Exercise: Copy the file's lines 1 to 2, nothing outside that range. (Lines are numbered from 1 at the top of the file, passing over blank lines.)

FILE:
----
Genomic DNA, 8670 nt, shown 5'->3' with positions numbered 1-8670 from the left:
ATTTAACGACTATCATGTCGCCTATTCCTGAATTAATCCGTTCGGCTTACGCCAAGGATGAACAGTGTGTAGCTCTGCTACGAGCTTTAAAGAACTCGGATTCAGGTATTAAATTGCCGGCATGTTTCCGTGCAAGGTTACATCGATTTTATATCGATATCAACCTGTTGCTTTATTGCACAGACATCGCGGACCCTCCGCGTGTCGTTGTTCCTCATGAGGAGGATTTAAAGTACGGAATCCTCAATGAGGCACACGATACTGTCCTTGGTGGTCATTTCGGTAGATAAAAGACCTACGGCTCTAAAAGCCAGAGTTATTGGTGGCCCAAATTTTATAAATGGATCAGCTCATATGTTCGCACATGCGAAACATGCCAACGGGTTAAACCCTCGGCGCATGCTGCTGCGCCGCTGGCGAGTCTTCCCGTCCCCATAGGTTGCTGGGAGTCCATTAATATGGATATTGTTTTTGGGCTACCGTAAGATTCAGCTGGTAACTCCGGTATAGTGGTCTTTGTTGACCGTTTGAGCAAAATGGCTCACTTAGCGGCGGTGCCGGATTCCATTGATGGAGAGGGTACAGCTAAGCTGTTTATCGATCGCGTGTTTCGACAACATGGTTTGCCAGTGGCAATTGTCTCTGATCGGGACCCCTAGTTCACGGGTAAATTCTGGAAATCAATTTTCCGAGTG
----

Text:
Genomic DNA, 8670 nt, shown 5'->3' with positions numbered 1-8670 from the left:
ATTTAACGACTATCATGTCGCCTATTCCTGAATTAATCCGTTCGGCTTACGCCAAGGATGAACAGTGTGTAGCTCTGCTACGAGCTTTAAAGAACTCGGATTCAGGTATTAAATTGCCGGCATGTTTCCGTGCAAGGTTACATCGATTTTATATCGATATCAACCTGTTGCTTTATTGCACAGACATCGCGGACCCTCCGCGTGTCGTTGTTCCTCATGAGGAGGATTTAAAGTACGGAATCCTCAATGAGGCACACGATACTGTCCTTGGTGGTCATTTCGGTAGATAAAAGACCTACGGCTCTAAAAGCCAGAGTTATTGGTGGCCCAAATTTTATAAATGGATCAGCTCATATGTTCGCACATGCGAAACATGCCAACGGGTTAAACCCTCGGCGCATGCTGCTGCGCCGCTGGCGAGTCTTCCCGTCCCCATAGGTTGCTGGGAGTCCATTAATATGGATATTGTTTTTGGGCTACCGTAAGATTCAGCTGGTAACTCCGGTATAGTGGTCTTTGTTGACCGTTTGAGCAAAATGGCTCACTTAGCGGCGGTGCCGGATTCCATTGATGGAGAGGGTACAGCTAAGCTGTTTATCGATCGCGTGTTTCGACAACATGGTTTGCCAGTGGCAATTGTCTCTGATCGGGACCCCTAGTTCACGGGTAAATTCTGGAAATCAATTTTCCGAGTG